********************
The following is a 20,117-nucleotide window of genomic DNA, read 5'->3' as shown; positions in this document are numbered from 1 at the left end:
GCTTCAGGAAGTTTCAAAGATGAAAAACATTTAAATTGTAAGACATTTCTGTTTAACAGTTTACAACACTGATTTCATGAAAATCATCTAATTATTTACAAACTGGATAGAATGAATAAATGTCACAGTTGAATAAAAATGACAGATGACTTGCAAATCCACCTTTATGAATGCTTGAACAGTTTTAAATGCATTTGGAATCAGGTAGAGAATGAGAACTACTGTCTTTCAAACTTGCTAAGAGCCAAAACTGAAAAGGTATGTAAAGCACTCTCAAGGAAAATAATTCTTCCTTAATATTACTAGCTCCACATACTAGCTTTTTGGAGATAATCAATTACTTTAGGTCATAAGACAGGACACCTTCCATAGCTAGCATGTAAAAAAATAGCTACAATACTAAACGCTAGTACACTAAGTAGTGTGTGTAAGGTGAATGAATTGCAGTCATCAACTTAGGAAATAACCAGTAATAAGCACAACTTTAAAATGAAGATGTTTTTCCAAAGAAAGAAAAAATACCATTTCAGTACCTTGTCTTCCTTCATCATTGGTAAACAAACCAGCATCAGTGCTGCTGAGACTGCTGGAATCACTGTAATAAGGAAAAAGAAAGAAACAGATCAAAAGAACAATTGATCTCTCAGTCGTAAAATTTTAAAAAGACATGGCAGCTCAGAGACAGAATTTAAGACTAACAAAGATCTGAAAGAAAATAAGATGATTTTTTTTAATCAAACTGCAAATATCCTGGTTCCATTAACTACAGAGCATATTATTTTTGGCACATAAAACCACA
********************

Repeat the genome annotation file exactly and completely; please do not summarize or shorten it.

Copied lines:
The following is a 20,117-nucleotide window of genomic DNA, read 5'->3' as shown; positions in this document are numbered from 1 at the left end:
GCTTCAGGAAGTTTCAAAGATGAAAAACATTTAAATTGTAAGACATTTCTGTTTAACAGTTTACAACACTGATTTCATGAAAATCATCTAATTATTTACAAACTGGATAGAATGAATAAATGTCACAGTTGAATAAAAATGACAGATGACTTGCAAATCCACCTTTATGAATGCTTGAACAGTTTTAAATGCATTTGGAATCAGGTAGAGAATGAGAACTACTGTCTTTCAAACTTGCTAAGAGCCAAAACTGAAAAGGTATGTAAAGCACTCTCAAGGAAAATAATTCTTCCTTAATATTACTAGCTCCACATACTAGCTTTTTGGAGATAATCAATTACTTTAGGTCATAAGACAGGACACCTTCCATAGCTAGCATGTAAAAAAATAGCTACAATACTAAACGCTAGTACACTAAGTAGTGTGTGTAAGGTGAATGAATTGCAGTCATCAACTTAGGAAATAACCAGTAATAAGCACAACTTTAAAATGAAGATGTTTTTCCAAAGAAAGAAAAAATACCATTTCAGTACCTTGTCTTCCTTCATCATTGGTAAACAAACCAGCATCAGTGCTGCTGAGACTGCTGGAATCACTGTAATAAGGAAAAAGAAAGAAACAGATCAAAAGAACAATTGATCTCTCAGTCGTAAAATTTTAAAAAGACATGGCAGCTCAGAGACAGAATTTAAGACTAACAAAGATCTGAAAGAAAATAAGATGATTTTTTTTAATCAAACTGCAAATATCCTGGTTCCATTAACTACAGAGCATATTATTTTTGGCACATAAAACCACA